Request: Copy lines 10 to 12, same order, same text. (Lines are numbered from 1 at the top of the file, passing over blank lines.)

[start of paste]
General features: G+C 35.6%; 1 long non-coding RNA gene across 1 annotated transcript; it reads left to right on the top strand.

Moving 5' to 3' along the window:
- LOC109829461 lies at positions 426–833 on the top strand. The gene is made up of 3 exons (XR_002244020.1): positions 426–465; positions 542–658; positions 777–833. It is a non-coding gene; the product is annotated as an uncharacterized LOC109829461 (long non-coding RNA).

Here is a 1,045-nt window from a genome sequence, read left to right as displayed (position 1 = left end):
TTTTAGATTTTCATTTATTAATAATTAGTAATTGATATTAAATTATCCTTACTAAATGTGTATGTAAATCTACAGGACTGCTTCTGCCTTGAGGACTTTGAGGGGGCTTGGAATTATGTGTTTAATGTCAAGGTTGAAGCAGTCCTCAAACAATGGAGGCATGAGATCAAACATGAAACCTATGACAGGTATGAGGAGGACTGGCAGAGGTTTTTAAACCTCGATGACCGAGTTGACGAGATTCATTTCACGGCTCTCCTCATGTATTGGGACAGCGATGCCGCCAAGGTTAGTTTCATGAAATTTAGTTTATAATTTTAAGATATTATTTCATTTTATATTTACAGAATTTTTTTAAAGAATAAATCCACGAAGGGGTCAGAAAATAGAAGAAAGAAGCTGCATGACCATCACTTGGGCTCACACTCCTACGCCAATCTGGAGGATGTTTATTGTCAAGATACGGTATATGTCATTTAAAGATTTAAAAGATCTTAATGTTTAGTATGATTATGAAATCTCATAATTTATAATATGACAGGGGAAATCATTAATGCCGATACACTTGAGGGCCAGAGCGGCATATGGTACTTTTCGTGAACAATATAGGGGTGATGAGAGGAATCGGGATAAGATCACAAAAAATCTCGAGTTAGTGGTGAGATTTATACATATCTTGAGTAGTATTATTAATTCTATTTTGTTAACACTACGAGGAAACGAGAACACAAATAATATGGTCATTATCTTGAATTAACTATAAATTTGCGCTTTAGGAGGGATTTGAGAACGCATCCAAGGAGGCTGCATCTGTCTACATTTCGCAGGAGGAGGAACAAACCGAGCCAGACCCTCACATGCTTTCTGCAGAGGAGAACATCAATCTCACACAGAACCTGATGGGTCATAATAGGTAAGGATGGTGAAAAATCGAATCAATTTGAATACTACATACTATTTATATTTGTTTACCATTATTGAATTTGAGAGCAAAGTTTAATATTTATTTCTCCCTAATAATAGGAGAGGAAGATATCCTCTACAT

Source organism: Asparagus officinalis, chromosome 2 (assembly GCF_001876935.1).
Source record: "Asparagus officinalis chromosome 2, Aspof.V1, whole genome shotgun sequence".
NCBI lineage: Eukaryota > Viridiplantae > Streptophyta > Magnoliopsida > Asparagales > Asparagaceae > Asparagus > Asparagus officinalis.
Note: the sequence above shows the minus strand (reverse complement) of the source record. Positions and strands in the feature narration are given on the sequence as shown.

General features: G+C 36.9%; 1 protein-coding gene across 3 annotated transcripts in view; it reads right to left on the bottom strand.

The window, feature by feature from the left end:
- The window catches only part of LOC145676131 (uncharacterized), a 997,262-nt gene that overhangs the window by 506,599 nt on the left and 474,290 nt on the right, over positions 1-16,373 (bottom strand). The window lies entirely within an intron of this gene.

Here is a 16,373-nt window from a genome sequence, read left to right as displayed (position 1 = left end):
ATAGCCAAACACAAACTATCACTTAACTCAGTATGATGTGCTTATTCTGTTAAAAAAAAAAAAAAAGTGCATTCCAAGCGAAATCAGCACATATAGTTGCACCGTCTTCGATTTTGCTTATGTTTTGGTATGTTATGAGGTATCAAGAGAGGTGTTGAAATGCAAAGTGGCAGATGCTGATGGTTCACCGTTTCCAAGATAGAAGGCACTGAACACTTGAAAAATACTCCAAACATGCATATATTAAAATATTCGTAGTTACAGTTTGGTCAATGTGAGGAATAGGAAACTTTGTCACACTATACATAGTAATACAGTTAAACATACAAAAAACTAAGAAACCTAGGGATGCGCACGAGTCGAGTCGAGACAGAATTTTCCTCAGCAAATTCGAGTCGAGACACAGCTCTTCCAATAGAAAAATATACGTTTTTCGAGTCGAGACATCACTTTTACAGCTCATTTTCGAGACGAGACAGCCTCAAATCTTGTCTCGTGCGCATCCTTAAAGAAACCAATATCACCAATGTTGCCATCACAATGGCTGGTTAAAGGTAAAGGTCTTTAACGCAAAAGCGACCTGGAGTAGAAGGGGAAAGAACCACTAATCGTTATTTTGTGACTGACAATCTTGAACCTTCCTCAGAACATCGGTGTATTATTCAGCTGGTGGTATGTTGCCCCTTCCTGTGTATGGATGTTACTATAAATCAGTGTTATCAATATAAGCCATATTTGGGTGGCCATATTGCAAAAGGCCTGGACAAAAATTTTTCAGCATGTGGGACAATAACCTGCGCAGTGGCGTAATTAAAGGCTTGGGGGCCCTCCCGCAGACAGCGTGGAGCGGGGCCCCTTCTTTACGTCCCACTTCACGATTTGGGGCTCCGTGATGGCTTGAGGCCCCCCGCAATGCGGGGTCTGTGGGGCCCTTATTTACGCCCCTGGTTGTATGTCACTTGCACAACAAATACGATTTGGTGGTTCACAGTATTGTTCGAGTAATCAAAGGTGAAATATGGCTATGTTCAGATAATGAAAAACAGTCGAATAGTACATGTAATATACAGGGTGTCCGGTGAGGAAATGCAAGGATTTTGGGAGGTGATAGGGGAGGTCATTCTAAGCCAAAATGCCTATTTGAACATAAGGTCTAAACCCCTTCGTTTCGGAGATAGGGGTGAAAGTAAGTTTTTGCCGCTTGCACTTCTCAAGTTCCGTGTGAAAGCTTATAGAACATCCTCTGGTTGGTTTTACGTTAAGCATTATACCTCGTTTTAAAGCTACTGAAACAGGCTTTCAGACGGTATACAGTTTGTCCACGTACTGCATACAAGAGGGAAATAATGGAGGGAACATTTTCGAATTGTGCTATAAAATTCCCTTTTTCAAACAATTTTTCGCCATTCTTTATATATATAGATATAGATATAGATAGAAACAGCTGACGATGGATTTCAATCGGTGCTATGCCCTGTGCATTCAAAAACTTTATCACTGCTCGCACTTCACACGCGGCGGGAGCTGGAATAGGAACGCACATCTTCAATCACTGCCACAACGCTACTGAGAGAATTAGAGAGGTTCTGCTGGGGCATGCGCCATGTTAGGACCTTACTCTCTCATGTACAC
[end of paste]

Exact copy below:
General features: G+C 36.9%; 1 protein-coding gene across 3 annotated transcripts in view; it reads right to left on the bottom strand.

The window, feature by feature from the left end:
- The window catches only part of LOC145676131 (uncharacterized), a 997,262-nt gene that overhangs the window by 506,599 nt on the left and 474,290 nt on the right, over positions 1-16,373 (bottom strand). The window lies entirely within an intron of this gene.